The Zhodani Candidate is the second scenario from the designer of the superlative freeform, Eve of Rebellion. Set in the Third Imperium of Mongoose Publishing’s Traveller and published by March Harrier Publishing via Mongoose Publishing, The Zhodani Candidate won the Zhodani Base Awards 2019 for Best Adventure. It is a one-shot scenario suitable for conventions or campaign breaks, designed to be played by five players, plus the Referee. In terms of mechanics, The Zhodani Candidate is written for the current rules for Traveller, but is so rules light, it can be run by almost every previous version of Traveller, or indeed, be adapted to almost any system of the gaming group’s choice. Indeed, the primary game content in The Zhodani Candidate in terms mechanics are the stats and skills of the five characters involved, although stats are also provided for the Cepheus Engine.
Inspired by the television series Homeland and the Cold War brainwashing thriller The Manchurian Candidate, plus the Trust and Betrayal mechanics of Contested Ground Studio’s Cold City roleplaying game, The Zhodani Candidate is a scenario about intrigue, deception, and conflicting agendas. It takes place in the year 1098 on the planet of Mora in the Spinward Marches. Lady Isolde Ling Muudashir, the heir to the Duchy of Mora, is planning to marry ex-Imperial Marine Sergeant Darius Cantu, a love match rather than the traditional marriage of securing dynasties and economic alliances. Cantu is a war hero who fought in the Fourth Frontier War against the invading forces of the Zhodani Consulate and after being captured, spent a decade in the Zhodani re-education camps before being returned to the Third Imperium as part of a prisoner exchange. Cantu would simply have remained an ex-war hero, content to do charity work for veterans of the Fourth Frontier War, were it not the fact that he met Lady Isolde and they fell in love.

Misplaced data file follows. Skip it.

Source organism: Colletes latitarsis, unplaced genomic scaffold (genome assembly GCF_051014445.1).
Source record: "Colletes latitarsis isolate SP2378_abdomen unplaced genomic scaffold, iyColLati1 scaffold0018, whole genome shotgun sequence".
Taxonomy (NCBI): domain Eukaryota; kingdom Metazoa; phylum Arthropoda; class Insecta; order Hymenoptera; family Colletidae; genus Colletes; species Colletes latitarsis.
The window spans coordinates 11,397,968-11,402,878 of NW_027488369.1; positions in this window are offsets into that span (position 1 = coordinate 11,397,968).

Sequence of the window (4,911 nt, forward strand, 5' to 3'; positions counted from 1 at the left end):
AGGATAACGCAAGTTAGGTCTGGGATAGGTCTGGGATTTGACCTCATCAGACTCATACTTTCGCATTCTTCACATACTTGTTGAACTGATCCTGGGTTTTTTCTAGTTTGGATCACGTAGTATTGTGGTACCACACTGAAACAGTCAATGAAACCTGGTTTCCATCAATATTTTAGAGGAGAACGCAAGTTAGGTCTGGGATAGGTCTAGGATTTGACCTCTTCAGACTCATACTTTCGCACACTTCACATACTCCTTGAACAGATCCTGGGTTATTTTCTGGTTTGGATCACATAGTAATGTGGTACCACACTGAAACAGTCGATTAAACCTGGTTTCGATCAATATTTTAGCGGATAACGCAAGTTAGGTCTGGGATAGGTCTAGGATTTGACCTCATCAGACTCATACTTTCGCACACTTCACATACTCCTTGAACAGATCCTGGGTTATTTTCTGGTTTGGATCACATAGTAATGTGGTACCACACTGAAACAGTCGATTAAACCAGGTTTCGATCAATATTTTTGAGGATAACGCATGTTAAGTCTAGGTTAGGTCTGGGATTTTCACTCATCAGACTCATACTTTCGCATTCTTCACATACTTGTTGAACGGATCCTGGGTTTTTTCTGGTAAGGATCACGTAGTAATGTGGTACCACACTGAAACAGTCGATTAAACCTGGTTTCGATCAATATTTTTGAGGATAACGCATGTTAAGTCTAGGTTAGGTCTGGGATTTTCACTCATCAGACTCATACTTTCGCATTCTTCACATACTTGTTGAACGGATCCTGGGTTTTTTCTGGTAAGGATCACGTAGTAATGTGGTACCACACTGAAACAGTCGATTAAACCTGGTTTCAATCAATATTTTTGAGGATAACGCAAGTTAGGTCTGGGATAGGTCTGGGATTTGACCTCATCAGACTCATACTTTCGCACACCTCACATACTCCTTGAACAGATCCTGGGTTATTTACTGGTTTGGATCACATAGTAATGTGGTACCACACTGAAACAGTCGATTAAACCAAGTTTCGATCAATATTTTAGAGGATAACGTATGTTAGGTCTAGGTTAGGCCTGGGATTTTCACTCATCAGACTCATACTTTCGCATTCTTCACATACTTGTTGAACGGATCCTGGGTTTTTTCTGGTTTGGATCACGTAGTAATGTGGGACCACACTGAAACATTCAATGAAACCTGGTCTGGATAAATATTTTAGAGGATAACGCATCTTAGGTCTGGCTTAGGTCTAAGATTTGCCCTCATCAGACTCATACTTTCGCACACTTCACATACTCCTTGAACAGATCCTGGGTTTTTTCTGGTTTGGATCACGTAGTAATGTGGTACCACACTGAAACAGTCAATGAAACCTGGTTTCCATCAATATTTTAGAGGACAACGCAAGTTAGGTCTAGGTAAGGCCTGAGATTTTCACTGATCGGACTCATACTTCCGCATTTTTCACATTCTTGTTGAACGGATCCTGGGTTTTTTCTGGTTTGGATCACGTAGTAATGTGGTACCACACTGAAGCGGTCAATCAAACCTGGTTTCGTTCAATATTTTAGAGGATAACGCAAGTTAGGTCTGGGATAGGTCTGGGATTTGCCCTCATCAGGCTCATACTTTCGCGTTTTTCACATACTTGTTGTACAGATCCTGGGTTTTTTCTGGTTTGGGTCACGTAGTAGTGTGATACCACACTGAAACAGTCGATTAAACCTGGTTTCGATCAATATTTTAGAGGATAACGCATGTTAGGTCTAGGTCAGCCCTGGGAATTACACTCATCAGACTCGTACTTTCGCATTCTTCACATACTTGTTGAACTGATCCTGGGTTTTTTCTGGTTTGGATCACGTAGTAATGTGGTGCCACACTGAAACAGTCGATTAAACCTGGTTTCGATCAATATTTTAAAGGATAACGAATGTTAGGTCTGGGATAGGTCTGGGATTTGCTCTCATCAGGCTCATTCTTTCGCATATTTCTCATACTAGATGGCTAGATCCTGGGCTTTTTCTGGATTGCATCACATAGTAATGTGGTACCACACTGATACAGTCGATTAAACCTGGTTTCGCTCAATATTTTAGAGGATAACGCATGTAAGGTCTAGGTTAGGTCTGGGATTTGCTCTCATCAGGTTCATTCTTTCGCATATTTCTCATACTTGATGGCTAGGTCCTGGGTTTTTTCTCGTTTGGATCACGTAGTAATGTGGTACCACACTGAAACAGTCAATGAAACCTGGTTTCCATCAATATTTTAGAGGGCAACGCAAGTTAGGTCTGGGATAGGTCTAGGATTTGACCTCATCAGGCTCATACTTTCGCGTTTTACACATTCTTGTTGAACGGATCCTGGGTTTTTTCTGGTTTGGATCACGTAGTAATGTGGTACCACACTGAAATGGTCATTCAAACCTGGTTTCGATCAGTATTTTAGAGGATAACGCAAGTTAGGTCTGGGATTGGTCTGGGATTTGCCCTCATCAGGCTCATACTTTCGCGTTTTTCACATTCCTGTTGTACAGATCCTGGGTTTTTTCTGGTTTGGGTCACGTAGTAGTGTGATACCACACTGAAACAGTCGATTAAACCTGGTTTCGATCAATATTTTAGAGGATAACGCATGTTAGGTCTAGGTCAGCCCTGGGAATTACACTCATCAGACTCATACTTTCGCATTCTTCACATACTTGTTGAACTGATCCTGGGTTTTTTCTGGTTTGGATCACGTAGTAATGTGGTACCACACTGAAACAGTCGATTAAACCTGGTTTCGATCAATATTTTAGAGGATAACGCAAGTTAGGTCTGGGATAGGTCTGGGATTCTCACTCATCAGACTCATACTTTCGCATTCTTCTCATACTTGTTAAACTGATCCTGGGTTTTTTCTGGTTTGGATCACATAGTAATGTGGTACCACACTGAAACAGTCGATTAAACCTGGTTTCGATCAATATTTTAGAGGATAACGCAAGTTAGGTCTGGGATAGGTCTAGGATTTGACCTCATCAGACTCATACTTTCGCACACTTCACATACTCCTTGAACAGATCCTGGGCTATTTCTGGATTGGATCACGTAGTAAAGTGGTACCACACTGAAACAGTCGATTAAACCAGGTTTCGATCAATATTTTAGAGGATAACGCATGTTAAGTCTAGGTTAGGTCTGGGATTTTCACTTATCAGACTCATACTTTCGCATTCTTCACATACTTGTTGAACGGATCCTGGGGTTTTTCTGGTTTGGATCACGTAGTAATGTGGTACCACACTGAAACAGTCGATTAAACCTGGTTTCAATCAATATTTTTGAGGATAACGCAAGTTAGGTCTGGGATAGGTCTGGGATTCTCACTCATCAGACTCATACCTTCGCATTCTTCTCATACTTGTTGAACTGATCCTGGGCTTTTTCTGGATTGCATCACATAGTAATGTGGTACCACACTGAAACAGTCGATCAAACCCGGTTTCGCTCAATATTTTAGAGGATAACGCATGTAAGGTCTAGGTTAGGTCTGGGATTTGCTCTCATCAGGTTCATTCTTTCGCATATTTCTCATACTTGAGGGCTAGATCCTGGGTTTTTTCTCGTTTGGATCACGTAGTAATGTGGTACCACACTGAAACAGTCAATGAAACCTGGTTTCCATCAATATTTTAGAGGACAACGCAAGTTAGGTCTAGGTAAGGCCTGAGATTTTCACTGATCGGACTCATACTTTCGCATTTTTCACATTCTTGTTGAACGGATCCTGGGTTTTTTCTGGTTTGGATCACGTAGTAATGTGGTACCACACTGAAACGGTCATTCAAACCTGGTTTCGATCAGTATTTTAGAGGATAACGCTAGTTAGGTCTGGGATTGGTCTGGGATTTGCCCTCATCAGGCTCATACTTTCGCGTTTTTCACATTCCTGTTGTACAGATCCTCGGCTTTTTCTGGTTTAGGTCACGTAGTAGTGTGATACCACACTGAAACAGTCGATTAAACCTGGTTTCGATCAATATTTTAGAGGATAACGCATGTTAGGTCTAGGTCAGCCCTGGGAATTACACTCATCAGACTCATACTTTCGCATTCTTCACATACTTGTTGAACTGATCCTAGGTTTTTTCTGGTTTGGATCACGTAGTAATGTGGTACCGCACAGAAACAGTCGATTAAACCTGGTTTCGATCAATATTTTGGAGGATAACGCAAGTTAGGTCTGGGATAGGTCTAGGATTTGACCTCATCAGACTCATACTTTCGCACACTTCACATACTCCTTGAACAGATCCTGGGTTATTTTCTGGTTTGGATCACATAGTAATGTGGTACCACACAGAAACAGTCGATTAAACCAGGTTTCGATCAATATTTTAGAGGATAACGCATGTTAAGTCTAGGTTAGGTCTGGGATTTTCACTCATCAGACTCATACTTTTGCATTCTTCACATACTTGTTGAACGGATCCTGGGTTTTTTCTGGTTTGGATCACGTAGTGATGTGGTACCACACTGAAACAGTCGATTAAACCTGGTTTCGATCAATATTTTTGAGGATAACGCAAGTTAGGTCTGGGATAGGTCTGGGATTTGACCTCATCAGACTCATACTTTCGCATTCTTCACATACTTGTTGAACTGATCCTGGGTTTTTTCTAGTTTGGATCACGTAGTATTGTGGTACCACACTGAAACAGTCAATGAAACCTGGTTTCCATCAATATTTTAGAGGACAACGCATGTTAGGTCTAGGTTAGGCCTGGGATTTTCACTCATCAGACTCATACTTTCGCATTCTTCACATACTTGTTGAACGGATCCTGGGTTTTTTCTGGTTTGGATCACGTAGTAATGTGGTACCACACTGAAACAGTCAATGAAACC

Consequently, various Imperial agencies with an interest in the security and stability of the rich and technologically advanced Duchy of Mora given its role as the gateway to the Spinward Marches, have concerns about the intending nuptials. They are worried that Sergeant may have been brainwashed by the Zhodani during his decade-long captivity and may be a secret sleeper agent. As husband-consort to the Duchess of Mora, he would have access to a great deal of classified information and would represent a major security risk. Informing the current Duchess, Delphine Adorania Muudashir, of their suspicions, the agencies have come to a compromise with her. They will form an Inter-Agency Taskforce to perform a security vetting of Sergeant Darius Cantu and determine if he can be cleared to marry Lady Isolde, or whether he is the Zhodani Candidate—a sleeper agent programmed to betray the Imperium. They will then approve the wedding guest list, should the wedding go ahead.